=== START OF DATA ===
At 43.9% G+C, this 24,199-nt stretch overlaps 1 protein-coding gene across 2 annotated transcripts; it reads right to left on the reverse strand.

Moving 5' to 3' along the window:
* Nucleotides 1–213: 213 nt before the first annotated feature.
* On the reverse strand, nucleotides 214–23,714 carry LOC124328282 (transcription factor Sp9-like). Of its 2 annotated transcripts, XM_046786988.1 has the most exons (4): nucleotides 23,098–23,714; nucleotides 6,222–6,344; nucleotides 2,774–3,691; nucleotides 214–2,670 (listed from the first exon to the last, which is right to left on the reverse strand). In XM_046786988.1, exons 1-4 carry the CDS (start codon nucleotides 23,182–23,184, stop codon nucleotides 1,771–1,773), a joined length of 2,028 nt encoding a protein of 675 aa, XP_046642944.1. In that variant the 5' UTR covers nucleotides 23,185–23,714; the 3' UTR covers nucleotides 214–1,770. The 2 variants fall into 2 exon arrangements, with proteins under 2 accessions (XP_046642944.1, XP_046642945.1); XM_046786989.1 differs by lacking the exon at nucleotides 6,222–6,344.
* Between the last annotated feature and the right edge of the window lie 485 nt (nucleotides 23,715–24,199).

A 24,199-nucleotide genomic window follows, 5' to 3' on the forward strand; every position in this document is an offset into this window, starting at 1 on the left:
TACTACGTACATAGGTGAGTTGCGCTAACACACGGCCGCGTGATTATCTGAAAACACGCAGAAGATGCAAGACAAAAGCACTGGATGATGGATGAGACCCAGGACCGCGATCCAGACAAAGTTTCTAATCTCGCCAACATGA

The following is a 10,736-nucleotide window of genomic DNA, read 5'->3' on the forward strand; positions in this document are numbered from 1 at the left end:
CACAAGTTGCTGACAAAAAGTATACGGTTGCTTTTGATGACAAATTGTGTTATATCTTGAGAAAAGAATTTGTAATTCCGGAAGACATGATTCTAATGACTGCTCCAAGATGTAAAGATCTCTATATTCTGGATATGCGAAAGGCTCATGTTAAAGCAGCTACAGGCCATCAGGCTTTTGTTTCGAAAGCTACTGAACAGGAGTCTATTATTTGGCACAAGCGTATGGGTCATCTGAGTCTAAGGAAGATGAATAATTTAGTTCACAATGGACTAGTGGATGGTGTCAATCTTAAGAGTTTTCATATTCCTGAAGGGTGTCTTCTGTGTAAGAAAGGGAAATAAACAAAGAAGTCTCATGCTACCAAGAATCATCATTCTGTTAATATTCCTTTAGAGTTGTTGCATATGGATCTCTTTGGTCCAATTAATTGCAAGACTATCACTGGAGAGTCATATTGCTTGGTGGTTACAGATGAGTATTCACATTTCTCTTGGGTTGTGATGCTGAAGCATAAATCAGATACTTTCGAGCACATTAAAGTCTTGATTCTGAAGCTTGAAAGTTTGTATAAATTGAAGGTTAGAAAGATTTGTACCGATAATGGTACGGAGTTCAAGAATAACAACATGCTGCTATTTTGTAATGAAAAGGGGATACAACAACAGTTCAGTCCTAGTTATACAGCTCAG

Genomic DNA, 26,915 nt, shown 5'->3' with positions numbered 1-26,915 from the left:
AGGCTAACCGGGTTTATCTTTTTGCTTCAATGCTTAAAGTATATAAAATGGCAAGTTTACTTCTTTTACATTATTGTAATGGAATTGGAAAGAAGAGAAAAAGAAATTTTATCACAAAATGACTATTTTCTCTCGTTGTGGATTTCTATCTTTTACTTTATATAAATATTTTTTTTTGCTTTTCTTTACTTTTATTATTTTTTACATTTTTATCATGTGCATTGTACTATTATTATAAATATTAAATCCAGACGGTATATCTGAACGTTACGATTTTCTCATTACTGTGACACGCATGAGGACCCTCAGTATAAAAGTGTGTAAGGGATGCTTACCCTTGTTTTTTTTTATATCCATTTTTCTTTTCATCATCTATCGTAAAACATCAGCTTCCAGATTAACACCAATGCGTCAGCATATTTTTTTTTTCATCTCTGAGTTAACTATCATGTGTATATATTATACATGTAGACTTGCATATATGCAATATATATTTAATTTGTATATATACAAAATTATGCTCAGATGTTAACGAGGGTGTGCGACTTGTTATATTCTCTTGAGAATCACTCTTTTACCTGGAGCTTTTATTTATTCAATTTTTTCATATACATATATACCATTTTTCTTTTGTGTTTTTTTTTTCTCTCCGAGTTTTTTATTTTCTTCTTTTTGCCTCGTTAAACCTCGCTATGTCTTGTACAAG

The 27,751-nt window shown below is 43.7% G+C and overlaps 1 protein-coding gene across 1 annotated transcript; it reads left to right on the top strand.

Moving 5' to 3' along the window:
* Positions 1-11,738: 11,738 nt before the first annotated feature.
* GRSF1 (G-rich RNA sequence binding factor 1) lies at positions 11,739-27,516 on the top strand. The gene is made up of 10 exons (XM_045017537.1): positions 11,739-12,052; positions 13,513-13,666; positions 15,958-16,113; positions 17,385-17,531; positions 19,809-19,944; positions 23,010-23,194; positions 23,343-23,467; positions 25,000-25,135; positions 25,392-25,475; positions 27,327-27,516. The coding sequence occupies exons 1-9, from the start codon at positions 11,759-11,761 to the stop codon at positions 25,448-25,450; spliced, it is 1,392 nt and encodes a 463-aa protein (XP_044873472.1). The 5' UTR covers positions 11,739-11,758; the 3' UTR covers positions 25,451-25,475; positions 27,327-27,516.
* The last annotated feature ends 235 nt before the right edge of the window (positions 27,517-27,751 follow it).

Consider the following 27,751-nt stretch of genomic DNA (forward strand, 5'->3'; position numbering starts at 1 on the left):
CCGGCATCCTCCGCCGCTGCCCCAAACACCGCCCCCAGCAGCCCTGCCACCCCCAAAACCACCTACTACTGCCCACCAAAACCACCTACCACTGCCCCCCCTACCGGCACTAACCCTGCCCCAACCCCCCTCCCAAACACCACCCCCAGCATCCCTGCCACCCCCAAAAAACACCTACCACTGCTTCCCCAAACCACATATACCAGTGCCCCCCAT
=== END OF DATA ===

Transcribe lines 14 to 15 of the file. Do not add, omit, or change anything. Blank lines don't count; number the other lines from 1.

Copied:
* Positions 1-11,738: 11,738 nt before the first annotated feature.
* GRSF1 (G-rich RNA sequence binding factor 1) lies at positions 11,739-27,516 on the top strand. The gene is made up of 10 exons (XM_045017537.1): positions 11,739-12,052; positions 13,513-13,666; positions 15,958-16,113; positions 17,385-17,531; positions 19,809-19,944; positions 23,010-23,194; positions 23,343-23,467; positions 25,000-25,135; positions 25,392-25,475; positions 27,327-27,516. The coding sequence occupies exons 1-9, from the start codon at positions 11,759-11,761 to the stop codon at positions 25,448-25,450; spliced, it is 1,392 nt and encodes a 463-aa protein (XP_044873472.1). The 5' UTR covers positions 11,739-11,758; the 3' UTR covers positions 25,451-25,475; positions 27,327-27,516.